Nowhere in medical school was I taught about bacterial health in the gut. Yes, I was taught about severe gut issues such as C. difficile, which can cause life-threatening diarrhea. But I was not taught the importance of maintaining healthy gut bacteria.
In fact, I don’t recall any mention of it at all.
But I can assure you that ensuring optimal gut bacteria is one of the most important things I do for my patients.
The gut encompasses the largest portion of the body’s immune system. If that system is not working correctly, it’s impossible to feel well.
Indeed, the gut is frequently referred to as the “second brain” because it is the site of the enteric nervous system.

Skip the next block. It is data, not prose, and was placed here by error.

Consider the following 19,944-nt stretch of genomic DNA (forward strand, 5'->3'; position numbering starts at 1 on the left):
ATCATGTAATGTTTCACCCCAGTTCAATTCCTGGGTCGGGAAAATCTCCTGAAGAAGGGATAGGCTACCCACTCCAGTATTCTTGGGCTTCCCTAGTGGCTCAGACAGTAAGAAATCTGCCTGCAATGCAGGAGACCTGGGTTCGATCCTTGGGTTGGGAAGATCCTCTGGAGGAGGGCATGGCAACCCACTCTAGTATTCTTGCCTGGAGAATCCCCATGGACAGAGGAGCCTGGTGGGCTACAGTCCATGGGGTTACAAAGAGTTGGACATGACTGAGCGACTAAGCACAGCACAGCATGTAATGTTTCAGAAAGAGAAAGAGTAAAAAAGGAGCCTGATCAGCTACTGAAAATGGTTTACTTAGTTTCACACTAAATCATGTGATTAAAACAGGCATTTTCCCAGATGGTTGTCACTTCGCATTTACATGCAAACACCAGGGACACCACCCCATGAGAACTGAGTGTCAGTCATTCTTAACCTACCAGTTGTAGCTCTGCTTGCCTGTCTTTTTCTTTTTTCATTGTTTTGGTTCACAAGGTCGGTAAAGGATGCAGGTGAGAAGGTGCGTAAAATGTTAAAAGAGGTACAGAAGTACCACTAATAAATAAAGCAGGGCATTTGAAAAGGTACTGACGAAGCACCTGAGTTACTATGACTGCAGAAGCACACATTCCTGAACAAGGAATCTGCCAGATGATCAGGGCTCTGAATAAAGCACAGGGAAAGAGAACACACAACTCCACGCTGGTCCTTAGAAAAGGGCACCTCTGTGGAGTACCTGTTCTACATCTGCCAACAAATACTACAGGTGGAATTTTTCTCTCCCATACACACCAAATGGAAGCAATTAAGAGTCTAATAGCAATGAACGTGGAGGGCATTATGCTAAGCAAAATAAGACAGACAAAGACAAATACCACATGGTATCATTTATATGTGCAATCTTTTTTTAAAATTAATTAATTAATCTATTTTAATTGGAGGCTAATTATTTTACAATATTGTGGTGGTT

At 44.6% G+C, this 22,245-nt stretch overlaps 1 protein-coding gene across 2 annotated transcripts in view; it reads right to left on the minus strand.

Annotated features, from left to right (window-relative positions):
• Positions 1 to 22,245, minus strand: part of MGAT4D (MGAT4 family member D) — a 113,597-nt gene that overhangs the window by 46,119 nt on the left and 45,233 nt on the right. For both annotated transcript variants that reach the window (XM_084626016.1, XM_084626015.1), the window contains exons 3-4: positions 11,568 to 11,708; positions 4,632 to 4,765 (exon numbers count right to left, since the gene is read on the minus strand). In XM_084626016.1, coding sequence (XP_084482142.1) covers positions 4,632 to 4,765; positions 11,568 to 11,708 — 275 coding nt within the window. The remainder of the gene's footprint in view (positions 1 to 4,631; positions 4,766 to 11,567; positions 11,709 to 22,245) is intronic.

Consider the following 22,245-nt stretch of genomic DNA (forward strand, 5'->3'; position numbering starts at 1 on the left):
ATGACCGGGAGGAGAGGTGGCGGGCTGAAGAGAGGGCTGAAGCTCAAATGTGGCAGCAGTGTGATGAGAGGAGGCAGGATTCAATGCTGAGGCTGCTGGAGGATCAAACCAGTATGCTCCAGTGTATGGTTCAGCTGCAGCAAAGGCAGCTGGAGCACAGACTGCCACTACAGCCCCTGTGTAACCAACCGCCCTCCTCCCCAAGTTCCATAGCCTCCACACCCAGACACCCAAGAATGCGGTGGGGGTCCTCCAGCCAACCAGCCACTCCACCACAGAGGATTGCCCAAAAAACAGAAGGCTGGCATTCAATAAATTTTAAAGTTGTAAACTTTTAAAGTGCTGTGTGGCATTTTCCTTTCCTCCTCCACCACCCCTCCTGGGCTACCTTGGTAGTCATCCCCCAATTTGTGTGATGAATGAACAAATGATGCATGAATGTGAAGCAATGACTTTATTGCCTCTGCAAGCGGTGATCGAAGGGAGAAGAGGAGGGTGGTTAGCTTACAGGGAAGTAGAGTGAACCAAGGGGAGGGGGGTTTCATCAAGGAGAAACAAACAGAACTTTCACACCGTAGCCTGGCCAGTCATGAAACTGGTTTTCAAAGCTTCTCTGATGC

Just like the central nervous system (including the brain), the enteric nervous system sends and receives nerve impulses and responds to emotions. The same hormones and neurotransmitters that drive brain function also are essential for optimal gut function.
The gut and the central nervous system also communicate with one another. This means that problems in the gastrointestinal system can cause issues in the brain, and problems in the brain will be reflected in the intestines.
Posts by David Brownstein, M.D.
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